Chris Martenson Video: "WHO is Derelict" on Coronavirus

Mish

Chris Martenson does not believe the stats from China on coronavirus illnesses and fatalities. Neither do I.

In his latest video, Chris Martenson says the World Health Organization (WHO) is "derelict" in its duties. He also challenges reports from China on the number of people infected .

Click on the above image to play the video.

In a comparison to SARS, a coronavirus event in 2003, Chris notes the latest virus spreads before symptoms appear, SARS didn't. But this the data challenge that caught my ear.

Chris looked at Wuhan as a city district, a city of 11 million people, and noted 49,00 beds. He asks, is it reasonable that 2,000 cases would fill all those beds, with hallways swamped with patients and people dead and sick lying in the hallways?

"This takes my BS meter and puts it into orange. ... 2,000 just doesn't fit right"

Shrugging his shoulder Chris says "I'm thinking 10 times that number."

"The World Health Organization has really been derelict. My critique is they were pretending to be the World Trade Organization, not the World Health Organization. They are more concerned about the impact on trade than a public health emergency. "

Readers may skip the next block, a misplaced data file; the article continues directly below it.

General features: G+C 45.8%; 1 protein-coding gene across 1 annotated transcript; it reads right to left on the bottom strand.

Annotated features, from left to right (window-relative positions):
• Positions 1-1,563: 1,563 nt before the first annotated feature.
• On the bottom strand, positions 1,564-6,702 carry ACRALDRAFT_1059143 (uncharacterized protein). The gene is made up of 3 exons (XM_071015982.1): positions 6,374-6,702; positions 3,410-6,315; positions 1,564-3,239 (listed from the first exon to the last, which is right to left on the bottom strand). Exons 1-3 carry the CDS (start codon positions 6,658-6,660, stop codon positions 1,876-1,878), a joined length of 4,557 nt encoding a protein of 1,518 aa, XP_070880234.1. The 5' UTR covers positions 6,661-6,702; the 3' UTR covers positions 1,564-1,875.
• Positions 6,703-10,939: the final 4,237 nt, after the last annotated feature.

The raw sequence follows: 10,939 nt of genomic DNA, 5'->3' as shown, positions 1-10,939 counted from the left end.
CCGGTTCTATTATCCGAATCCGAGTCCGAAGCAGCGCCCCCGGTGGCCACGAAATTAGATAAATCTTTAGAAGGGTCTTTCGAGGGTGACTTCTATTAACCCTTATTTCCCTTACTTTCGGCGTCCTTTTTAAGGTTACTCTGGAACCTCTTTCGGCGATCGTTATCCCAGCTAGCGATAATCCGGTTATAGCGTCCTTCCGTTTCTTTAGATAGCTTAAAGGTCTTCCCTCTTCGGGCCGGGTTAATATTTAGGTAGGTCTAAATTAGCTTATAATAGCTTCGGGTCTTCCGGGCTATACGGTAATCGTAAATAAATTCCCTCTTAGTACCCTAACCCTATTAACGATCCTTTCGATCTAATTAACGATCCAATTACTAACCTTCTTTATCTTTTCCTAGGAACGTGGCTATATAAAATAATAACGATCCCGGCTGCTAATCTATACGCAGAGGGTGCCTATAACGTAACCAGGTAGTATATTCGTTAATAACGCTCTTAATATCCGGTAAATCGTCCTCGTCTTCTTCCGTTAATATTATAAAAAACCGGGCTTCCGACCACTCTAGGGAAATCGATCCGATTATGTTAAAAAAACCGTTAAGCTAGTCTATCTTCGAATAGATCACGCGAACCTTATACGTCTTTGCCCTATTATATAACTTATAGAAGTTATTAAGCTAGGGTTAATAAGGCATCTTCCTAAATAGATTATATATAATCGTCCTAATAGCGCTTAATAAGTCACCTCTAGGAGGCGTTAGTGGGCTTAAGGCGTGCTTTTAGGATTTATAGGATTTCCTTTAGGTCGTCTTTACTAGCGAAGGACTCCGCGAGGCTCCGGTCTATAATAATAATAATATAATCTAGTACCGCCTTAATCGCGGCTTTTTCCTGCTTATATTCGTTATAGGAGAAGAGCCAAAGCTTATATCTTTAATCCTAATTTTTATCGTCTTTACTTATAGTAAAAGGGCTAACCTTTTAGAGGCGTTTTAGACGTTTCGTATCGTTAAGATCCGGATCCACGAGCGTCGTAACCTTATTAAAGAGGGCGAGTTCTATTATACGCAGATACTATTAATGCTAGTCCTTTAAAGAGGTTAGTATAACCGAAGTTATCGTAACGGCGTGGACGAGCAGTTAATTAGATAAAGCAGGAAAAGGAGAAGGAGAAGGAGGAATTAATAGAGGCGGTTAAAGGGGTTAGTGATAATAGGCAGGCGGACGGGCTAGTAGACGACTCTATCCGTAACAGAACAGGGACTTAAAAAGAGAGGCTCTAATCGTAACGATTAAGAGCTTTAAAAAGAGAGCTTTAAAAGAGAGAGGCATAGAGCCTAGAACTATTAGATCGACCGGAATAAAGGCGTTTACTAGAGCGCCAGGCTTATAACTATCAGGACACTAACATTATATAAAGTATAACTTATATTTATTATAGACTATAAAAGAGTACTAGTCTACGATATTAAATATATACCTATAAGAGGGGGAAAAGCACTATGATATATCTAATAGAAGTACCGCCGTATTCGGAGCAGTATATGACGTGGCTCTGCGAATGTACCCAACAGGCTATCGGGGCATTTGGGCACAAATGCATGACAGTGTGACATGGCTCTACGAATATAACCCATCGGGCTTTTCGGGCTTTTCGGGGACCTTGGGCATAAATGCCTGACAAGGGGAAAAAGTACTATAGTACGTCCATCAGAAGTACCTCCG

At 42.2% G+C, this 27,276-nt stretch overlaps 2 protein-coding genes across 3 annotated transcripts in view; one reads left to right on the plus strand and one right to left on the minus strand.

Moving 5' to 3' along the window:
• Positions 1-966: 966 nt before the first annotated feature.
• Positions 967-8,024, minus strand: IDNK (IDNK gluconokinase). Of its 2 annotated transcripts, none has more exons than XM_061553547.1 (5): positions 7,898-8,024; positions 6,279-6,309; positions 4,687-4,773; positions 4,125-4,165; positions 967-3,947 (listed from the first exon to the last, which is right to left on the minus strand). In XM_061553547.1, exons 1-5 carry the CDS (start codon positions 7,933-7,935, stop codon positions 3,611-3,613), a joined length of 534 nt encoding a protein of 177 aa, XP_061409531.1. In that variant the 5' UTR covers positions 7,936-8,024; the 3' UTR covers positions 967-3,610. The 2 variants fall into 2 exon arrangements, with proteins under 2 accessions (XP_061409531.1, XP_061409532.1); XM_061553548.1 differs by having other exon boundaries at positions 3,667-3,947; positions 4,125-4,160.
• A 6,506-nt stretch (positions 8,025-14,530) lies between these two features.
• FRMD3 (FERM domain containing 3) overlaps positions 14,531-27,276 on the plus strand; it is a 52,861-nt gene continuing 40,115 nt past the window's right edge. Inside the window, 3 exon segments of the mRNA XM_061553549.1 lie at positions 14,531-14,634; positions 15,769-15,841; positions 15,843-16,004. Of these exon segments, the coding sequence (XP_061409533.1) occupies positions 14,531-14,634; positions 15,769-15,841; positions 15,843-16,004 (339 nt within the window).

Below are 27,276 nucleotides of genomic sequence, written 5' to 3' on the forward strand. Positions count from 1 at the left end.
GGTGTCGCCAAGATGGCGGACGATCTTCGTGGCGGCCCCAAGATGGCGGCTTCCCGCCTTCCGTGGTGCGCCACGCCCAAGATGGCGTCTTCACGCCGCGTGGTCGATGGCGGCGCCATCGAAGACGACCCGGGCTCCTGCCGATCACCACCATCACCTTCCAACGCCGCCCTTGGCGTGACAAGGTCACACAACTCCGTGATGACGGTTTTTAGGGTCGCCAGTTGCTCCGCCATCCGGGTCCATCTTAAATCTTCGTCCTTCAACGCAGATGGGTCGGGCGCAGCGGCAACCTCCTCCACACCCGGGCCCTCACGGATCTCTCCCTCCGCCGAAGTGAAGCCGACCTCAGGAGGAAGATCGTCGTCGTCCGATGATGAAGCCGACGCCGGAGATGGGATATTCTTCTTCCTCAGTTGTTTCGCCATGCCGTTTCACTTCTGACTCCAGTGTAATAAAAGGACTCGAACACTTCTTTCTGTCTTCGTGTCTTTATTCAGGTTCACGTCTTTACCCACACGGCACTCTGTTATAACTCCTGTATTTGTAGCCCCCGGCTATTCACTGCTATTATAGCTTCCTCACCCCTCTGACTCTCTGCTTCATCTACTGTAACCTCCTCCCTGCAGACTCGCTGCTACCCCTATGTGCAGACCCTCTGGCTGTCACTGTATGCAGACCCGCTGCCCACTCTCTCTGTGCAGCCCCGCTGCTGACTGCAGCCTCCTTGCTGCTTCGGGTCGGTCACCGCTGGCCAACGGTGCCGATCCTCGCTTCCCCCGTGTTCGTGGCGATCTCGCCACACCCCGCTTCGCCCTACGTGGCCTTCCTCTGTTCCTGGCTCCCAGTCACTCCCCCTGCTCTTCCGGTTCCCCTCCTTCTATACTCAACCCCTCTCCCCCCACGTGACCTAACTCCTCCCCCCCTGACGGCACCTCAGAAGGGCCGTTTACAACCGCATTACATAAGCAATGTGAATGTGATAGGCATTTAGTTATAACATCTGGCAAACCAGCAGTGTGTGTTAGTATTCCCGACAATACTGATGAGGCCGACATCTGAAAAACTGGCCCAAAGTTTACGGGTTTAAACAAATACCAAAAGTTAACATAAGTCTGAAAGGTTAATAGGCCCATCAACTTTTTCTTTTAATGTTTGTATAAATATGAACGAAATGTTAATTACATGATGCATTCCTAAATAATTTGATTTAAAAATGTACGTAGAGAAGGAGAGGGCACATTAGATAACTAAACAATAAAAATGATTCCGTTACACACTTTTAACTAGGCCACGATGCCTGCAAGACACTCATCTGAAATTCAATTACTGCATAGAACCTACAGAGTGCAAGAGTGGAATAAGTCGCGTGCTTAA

Increasing Ability to Spread

Age Group Risk

China says the risk is changing. But there is only one direction it can be charging towards, and it doesn't look good.

Hong Kong Strike

Those image clips are all from the video.

Anger Mounts

Please note China’s Premier Tours Virus Epicenter as Anger Bubbles at Crisis Response

Chinese Premier Li Keqiang traveled to the epicenter of the country’s dangerous viral outbreak to meet infected patients and front-line health workers, signaling the Beijing leadership’s concern as public frustration rises over how local officials have handled the crisis.

The central government website published photos on Monday showing Mr. Li wearing a face mask and swaddled in blue protective gear as he toured medical facilities in Wuhan, a sprawling city in central China where the outbreak began. In one image, Mr. Li appeared to be speaking through a walkie-talkie to a patient on a video screen.